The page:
Associated Press, Published March 19 2013
Biden calls Minn. lawmakers to see how gun control bills playing in St. PaulST. PAUL — The White House has its eye on gun control measures at the Minnesota Capitol, where House lawmakers neared a critical vote Tuesday night on whether to require background checks for nearly all firearm sales.
Vice President Joe Biden has placed calls to elected officials in Minnesota, New Mexico and Colorado to discuss legislative efforts to reduce gun violence, according to an aide, who would not disclose which officials he had called. The aide was not authorized to discuss the calls publicly and spoke on condition of anonymity.
Senate Majority Leader Tom Bakk told The Associated Press that he got a call Friday from Biden, who asked about the move to expand background checks in Minnesota and how opponents measure were fighting it. Bakk said Biden didn't ask him to push lawmakers to support universal background checks.
“He specifically started the conversation by saying ‘I don't want to get into anybody's politics,” Bakk said. “I think he was just honestly trying to make an assessment about how this issue is being talked about, and does the conversation accurately reflect what that legislation would do?”
Bakk said he told the vice president that many Minnesota gun owners fear background checks will be used to build a gun registry. The National Rifle Association and other gun rights advocates have made that argument many times in hearings at the Legislature.
After days of emotional testimony last month and weeks of wrestling for lawmakers’ support, the House Public Safety and Finance Committee was prepared Tuesday evening to vote on that measure as part of a broader package of changes to Minnesota's gun laws.
Rep. Michael Paymar, a St. Paul Democrat and the committee's chairman, called universal background checks “a minor inconvenience for a civilized society.”
Lawmakers in Colorado passed laws last week expanding background checks to private transfers and online gun sales and banning ammunition magazines with more than 15 rounds.
But the issue has divided the Democrats in control of Minnesota's government along geographical lines, with broader restrictions a tough sell for rural members. After Paymar and the Democrat leading the charge on gun laws in the Senate dropped assault weapons and high-capacity magazines from their bills, the issue has become a tug-of-war on background checks.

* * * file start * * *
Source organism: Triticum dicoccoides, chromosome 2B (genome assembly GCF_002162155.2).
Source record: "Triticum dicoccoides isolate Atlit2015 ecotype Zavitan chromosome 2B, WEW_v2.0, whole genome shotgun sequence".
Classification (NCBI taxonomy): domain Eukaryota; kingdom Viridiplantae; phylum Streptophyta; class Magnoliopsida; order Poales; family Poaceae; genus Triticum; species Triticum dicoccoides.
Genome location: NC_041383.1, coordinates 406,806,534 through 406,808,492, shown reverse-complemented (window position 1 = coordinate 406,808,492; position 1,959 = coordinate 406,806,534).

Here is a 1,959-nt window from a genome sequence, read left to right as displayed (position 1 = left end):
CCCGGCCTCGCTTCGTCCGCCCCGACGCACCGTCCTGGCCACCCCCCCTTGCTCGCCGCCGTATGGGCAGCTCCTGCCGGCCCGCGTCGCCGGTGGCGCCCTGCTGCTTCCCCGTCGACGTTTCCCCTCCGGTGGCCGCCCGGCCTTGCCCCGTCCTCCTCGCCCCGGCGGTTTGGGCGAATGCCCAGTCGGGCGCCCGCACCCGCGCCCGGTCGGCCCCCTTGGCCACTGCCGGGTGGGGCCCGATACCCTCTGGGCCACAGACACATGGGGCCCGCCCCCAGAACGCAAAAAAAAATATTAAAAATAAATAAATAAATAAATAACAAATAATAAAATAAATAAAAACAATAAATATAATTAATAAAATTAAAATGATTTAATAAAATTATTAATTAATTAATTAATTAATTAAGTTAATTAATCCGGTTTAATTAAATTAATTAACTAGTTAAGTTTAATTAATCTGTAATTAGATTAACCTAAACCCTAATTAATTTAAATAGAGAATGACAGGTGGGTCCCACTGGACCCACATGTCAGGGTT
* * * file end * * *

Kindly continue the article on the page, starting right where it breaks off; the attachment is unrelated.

Testifiers made their case for and against background checks for the last time Tuesday ahead of the committee's vote.
“If we can keep as many guns off the streets that are illegally going to our young people as possible, it would save lives,” said Gene Martin, a pastor at Joint Heirs with Christ Faith International in north Minneapolis.
Opponents like NRA lobbyist Chris Rager said that Paymar's bill would punish law-abiding gun owners rather than targeting criminals. He called on Paymar to focus on an alternate plan that supporters say would improve — but not expand — the state's current background check system.
That bill, backed by the NRA and Minnesota groups, would require the state to send mental health commitment information to the national database of people who can't legally own a gun and require the state to send all information to that database faster. It would also add to the parameters of what would disqualify someone from legally owning a gun and increase penalties for straw purchases, in which an eligible person buys a weapon for someone who legally cannot.
Paymar said he will likely pull several measures from the alternate plan into his own bill in an effort to compromise.
But for the Republicans on the committee, universal background checks are a non-starter. Rep. Tony Cornish, R-Good Thunder, likened Paymar's proposal to “dressing up a pig.”
The Senate Judiciary Committee passed a bill with universal background checks last week on a party-line vote, with all Republicans opposed.
Bakk said Tuesday he doesn't think that bill has enough votes to pass on the Senate floor.
Gov. Mark Dayton sounded exasperated Tuesday about the resistance to comprehensive background checks.
“I'm at a loss to understand what is objectionable about extending that to other gun sellers and actually putting them on the same playing field with licensed gun dealers who are required to do background checks,” Dayton said. “It's unfortunate that some are just opposed to anything to make a difference and save human lives.”
Associated Press writer Josh Lederman contributed to this report from Washington.